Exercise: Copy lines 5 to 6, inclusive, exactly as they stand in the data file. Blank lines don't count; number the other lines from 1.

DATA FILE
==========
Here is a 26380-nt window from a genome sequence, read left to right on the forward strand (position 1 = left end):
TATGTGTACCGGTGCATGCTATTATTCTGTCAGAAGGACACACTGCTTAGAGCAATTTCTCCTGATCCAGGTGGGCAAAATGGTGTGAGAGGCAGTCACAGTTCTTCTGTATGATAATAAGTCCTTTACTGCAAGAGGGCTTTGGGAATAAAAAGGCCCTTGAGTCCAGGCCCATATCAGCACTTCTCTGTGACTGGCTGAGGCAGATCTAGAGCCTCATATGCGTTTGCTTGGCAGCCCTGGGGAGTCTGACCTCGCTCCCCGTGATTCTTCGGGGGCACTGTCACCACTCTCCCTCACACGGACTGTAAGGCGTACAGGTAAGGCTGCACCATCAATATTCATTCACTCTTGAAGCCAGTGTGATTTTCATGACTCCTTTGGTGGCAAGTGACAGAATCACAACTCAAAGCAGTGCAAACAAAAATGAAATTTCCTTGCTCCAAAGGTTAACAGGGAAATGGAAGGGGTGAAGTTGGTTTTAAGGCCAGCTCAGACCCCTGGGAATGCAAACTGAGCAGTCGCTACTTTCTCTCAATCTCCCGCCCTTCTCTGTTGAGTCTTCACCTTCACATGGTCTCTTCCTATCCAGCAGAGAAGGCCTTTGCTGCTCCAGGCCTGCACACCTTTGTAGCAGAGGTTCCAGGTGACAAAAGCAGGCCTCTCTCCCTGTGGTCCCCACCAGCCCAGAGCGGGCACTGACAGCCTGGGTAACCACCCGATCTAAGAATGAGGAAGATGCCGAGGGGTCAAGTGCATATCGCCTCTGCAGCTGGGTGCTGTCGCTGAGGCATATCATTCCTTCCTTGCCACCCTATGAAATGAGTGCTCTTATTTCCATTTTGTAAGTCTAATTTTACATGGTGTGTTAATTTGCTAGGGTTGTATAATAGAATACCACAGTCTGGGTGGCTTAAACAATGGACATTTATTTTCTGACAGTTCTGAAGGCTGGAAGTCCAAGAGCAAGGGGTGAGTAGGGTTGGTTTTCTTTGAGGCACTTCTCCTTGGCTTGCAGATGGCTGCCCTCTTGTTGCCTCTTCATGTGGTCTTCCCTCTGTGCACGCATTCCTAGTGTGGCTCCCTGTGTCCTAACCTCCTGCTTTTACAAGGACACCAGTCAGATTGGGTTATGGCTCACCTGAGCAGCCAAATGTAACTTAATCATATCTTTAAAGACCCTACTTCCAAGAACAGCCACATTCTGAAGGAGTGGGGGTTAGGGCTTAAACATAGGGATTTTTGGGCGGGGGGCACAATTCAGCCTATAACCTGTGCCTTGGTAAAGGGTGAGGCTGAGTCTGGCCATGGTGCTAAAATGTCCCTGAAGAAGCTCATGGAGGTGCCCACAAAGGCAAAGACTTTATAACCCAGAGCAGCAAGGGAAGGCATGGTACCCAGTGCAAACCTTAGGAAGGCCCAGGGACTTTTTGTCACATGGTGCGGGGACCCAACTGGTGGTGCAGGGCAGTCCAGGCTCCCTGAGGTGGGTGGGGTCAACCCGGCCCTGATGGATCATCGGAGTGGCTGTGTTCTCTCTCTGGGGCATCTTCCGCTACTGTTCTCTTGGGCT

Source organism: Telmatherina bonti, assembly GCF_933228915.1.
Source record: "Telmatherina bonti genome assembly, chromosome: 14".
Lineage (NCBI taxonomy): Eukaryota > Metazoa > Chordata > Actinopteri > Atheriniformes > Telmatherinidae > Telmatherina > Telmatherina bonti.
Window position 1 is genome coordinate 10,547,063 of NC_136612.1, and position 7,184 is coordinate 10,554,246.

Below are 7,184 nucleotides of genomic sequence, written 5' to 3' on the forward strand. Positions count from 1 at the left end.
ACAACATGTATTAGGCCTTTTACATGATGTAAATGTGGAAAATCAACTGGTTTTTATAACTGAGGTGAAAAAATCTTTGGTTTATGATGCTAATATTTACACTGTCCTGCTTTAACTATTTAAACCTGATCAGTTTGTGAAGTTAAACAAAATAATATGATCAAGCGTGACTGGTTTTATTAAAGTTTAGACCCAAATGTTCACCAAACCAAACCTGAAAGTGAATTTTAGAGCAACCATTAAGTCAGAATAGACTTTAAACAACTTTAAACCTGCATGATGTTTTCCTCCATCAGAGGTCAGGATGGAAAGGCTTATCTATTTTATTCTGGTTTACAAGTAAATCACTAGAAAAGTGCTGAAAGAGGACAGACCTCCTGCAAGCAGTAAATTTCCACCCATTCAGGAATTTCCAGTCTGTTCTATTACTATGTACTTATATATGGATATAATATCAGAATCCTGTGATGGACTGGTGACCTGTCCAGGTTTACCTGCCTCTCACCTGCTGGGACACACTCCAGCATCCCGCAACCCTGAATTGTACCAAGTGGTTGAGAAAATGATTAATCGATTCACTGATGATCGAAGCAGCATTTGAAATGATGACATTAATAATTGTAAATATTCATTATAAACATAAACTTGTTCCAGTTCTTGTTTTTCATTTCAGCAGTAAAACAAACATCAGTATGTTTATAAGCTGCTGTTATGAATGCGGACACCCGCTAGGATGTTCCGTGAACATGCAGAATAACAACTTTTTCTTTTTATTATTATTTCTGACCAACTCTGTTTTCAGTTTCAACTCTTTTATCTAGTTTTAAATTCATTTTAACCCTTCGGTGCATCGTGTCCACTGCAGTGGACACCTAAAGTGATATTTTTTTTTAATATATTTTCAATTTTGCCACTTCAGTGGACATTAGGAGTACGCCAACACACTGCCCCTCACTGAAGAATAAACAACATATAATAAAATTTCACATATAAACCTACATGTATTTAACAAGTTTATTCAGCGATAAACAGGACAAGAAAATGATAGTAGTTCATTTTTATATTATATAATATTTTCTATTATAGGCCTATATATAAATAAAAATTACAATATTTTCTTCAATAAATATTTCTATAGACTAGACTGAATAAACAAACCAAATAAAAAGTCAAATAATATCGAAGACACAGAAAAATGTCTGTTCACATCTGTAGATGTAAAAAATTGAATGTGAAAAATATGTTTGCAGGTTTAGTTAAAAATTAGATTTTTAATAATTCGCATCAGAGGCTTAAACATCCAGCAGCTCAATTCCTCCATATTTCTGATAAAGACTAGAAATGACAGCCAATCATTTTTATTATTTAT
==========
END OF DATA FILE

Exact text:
Lineage (NCBI taxonomy): Eukaryota > Metazoa > Chordata > Actinopteri > Atheriniformes > Telmatherinidae > Telmatherina > Telmatherina bonti.
Window position 1 is genome coordinate 10,547,063 of NC_136612.1, and position 7,184 is coordinate 10,554,246.